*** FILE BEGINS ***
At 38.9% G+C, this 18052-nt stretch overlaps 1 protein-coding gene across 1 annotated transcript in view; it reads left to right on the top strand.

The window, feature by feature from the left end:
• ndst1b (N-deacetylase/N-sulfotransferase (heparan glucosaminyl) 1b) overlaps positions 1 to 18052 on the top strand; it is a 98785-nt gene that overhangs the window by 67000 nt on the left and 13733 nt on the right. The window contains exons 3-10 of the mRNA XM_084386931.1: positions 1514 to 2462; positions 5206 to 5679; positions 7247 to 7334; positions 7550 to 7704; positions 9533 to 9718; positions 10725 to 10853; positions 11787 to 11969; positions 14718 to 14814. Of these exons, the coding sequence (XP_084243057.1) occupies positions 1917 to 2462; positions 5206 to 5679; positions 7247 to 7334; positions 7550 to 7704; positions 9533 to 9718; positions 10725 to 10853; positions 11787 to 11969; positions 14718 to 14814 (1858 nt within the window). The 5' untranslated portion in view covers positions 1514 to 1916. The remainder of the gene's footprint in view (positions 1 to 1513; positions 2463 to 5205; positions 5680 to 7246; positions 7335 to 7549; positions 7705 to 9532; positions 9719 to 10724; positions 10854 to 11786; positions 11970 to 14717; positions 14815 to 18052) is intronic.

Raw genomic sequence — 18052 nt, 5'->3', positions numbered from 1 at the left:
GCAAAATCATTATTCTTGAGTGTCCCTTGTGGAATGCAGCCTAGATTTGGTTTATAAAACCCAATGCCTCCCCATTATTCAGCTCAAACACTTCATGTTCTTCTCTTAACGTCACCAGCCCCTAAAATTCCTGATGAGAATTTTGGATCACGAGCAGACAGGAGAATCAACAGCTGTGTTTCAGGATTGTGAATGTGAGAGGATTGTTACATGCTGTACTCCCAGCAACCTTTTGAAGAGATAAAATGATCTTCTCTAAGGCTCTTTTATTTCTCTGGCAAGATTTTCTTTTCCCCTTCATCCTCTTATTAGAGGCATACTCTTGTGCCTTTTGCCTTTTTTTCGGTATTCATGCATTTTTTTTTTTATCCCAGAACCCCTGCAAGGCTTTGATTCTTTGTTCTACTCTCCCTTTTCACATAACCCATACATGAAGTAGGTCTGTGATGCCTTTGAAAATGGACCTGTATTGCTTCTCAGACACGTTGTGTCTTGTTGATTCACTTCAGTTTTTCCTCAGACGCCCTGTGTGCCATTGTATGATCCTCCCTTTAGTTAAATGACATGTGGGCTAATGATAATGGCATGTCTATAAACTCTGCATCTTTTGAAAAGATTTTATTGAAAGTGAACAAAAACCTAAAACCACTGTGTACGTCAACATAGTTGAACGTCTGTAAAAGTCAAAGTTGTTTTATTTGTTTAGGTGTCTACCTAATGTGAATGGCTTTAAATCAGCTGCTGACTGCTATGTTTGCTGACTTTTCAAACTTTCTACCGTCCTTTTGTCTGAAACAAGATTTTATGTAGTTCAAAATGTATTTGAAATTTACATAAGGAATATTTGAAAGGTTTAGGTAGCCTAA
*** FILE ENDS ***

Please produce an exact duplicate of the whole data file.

At 38.9% G+C, this 18052-nt stretch overlaps 1 protein-coding gene across 1 annotated transcript in view; it reads left to right on the top strand.

The window, feature by feature from the left end:
• ndst1b (N-deacetylase/N-sulfotransferase (heparan glucosaminyl) 1b) overlaps positions 1 to 18052 on the top strand; it is a 98785-nt gene that overhangs the window by 67000 nt on the left and 13733 nt on the right. The window contains exons 3-10 of the mRNA XM_084386931.1: positions 1514 to 2462; positions 5206 to 5679; positions 7247 to 7334; positions 7550 to 7704; positions 9533 to 9718; positions 10725 to 10853; positions 11787 to 11969; positions 14718 to 14814. Of these exons, the coding sequence (XP_084243057.1) occupies positions 1917 to 2462; positions 5206 to 5679; positions 7247 to 7334; positions 7550 to 7704; positions 9533 to 9718; positions 10725 to 10853; positions 11787 to 11969; positions 14718 to 14814 (1858 nt within the window). The 5' untranslated portion in view covers positions 1514 to 1916. The remainder of the gene's footprint in view (positions 1 to 1513; positions 2463 to 5205; positions 5680 to 7246; positions 7335 to 7549; positions 7705 to 9532; positions 9719 to 10724; positions 10854 to 11786; positions 11970 to 14717; positions 14815 to 18052) is intronic.

Raw genomic sequence — 18052 nt, 5'->3', positions numbered from 1 at the left:
GCAAAATCATTATTCTTGAGTGTCCCTTGTGGAATGCAGCCTAGATTTGGTTTATAAAACCCAATGCCTCCCCATTATTCAGCTCAAACACTTCATGTTCTTCTCTTAACGTCACCAGCCCCTAAAATTCCTGATGAGAATTTTGGATCACGAGCAGACAGGAGAATCAACAGCTGTGTTTCAGGATTGTGAATGTGAGAGGATTGTTACATGCTGTACTCCCAGCAACCTTTTGAAGAGATAAAATGATCTTCTCTAAGGCTCTTTTATTTCTCTGGCAAGATTTTCTTTTCCCCTTCATCCTCTTATTAGAGGCATACTCTTGTGCCTTTTGCCTTTTTTTCGGTATTCATGCATTTTTTTTTTTATCCCAGAACCCCTGCAAGGCTTTGATTCTTTGTTCTACTCTCCCTTTTCACATAACCCATACATGAAGTAGGTCTGTGATGCCTTTGAAAATGGACCTGTATTGCTTCTCAGACACGTTGTGTCTTGTTGATTCACTTCAGTTTTTCCTCAGACGCCCTGTGTGCCATTGTATGATCCTCCCTTTAGTTAAATGACATGTGGGCTAATGATAATGGCATGTCTATAAACTCTGCATCTTTTGAAAAGATTTTATTGAAAGTGAACAAAAACCTAAAACCACTGTGTACGTCAACATAGTTGAACGTCTGTAAAAGTCAAAGTTGTTTTATTTGTTTAGGTGTCTACCTAATGTGAATGGCTTTAAATCAGCTGCTGACTGCTATGTTTGCTGACTTTTCAAACTTTCTACCGTCCTTTTGTCTGAAACAAGATTTTATGTAGTTCAAAATGTATTTGAAATTTACATAAGGAATATTTGAAAGGTTTAGGTAGCCTAA